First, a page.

Celebrate #InsectThursday I will feature your published/unpublished poetry/short prose/artworks about insects. Please include a short third person bio.


photo by Paul Brookes

Red Admiral

The summer before you lay down
cobwebbed to my windowsill,
I watched you with the painted ladies,
clouded yellows, orange tips, small blues
giddying among poppies, monkshood,
buttercups, honeysuckle, landing light as air
the same that carried you night
and day from Africa –

the distance I voyage, the high
and low notes – currents of hope
and fear for my children, their children,
deep things that surface, flit and bombard me
in a kaleidoscope of wings in flight
following the hues of my life.

-Kerry Darbishire

Painted Lady

They come in spring, lay their eggs
on leaves of nettles, thistles, mallow.
By August they devour
the buddleia at Fountains Abbey,
gain strength to fly away in autumn
to Africa, Israel, the Red Sea.

I admire the contrast of their five eye-spots,
their scarlet forewings
seen from below,
with the orange and black
when they open out,
tame enough to be photographed.

But if you get too close
they disappear.

-Peter J. Donnelly

Peppered Moth

Consider Malus Domestica and Biston Betularia,
attracting and attached,
a true contrast, a tree, a moth
in the orchard at Llanerchaeron,
a haven for the peppered moth.

Each twig-like caterpillar turns itself
into another still insect,
its wings invisible on bark,
surviving by disguise and night’s darkness,
as it survived the soot of the Industrial Revolution.

What came next made things better
for a plot of land with trees and moths.
As things got out of hand the moth evolved,
altered its course
as the apple trees grew.

-Peter J. Donnelly

Red Admiral

The bars on their wings
that give them their name
are not red at all but orange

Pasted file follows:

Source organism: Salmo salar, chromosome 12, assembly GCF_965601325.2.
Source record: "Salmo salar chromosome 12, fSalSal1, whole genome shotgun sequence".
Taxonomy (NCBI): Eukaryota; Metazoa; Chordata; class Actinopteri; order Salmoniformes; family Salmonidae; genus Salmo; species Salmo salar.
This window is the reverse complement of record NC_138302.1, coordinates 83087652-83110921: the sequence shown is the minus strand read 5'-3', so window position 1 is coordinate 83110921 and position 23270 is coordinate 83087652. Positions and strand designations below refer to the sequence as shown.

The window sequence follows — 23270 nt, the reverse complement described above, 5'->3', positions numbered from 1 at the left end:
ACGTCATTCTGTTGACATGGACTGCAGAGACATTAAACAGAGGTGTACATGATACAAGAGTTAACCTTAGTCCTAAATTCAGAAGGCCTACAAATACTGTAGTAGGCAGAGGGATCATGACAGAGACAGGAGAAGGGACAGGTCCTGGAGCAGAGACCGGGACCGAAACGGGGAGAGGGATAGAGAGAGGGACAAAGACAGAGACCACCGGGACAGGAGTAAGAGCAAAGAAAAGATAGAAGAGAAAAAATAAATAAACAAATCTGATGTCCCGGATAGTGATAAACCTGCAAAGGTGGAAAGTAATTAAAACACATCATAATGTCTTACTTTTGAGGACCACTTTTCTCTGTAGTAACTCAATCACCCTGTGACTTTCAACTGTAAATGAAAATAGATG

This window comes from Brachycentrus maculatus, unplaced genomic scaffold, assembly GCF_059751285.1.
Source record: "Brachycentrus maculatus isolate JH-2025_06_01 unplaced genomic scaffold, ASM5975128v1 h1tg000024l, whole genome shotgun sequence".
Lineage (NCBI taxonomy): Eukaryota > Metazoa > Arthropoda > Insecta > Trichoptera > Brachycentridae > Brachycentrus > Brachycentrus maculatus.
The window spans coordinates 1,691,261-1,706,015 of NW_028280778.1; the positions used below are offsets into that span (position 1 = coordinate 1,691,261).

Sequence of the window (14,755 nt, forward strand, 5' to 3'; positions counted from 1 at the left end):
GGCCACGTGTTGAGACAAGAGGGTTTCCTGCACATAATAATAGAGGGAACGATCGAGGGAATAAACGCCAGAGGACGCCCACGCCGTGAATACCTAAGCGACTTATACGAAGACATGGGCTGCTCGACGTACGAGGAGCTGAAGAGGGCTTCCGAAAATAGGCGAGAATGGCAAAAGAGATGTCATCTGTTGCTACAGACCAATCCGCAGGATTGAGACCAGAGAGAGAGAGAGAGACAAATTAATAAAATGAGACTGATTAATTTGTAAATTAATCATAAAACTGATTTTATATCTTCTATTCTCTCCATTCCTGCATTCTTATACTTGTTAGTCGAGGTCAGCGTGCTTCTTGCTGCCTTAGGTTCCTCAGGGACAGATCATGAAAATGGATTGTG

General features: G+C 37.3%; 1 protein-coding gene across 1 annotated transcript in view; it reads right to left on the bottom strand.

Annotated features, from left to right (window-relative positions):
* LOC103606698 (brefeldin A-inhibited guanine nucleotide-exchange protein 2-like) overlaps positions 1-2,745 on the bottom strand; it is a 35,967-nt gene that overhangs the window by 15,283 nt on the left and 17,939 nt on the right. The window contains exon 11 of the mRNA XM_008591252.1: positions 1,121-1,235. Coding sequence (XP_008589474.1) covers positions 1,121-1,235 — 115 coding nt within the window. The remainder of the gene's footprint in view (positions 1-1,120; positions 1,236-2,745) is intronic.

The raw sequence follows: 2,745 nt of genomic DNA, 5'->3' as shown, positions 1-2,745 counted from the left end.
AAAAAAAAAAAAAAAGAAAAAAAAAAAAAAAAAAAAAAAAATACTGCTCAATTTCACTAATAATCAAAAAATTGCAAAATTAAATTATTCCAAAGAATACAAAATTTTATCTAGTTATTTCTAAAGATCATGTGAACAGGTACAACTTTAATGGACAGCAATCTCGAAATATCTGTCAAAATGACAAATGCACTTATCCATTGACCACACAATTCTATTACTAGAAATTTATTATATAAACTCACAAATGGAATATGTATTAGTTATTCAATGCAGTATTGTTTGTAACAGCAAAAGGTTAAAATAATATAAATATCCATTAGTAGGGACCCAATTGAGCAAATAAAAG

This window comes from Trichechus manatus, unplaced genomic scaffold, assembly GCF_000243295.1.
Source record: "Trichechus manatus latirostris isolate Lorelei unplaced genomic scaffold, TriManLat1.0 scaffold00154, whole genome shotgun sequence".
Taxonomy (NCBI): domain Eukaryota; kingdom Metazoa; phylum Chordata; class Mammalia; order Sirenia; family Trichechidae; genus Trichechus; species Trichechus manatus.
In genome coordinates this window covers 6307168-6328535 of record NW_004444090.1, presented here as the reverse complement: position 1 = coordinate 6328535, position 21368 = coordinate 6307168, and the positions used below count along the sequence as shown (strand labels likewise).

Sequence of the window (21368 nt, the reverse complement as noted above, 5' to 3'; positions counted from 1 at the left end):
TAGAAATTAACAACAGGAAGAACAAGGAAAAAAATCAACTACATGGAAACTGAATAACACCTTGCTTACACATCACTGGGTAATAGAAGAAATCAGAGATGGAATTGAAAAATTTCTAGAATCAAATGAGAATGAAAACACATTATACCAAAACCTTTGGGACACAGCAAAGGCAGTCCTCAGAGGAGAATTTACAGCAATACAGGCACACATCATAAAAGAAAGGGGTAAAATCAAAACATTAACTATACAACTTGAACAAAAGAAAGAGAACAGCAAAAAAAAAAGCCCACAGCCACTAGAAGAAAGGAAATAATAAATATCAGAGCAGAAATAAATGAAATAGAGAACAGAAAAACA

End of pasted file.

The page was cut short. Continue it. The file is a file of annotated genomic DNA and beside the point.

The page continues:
like a robin’s breast
or red cheese.

Like them they’re
unmistakable, a common sight,
yet they can surprise us.
I saw one once
in November

on the grass
near Stamford Bridge.
It was as unexpected
as a fox in the city
or the news I heard that day.

-Peter J. Donnelly

Small Tortoiseshell

Once said to be declining,
this afternoon they’re in abundance
in hedgerows near the canal.
They fly in pairs,
one stops to suck nectar
from a bramble flower.
Does it vainly display its dorsal,
not minding my phone’s camera,
or is it so absorbed
it forgets to close up
and hide behind
its brown underwings?
Have these strange times confused them
or aided their revival?

-Peter J. Donnelly

Bios and Links

-Kerry Darbishire

lives in Cumbria. She has two poetry collections with Indigo Dreams, a pamphlet with Dempsey and Windle and a collaboration pamphlet with Grey Hen Press. ‘A Red Admiral’ is from her third collection,  ‘Jardiniere’  published by Hedgehog Press on June 10th.”

-Peter J Donnelly

lives in York where he works as a hospital secretary. He has a degree in English Literature and a MA in Creative Writing from the University of Wales Lampeter. He has been published in various magazines and anthologies including Dreich and Writer’s Egg, where some of these poems have previously appeared. Last year he won second prize in the Ripon Poetry Festival competition.

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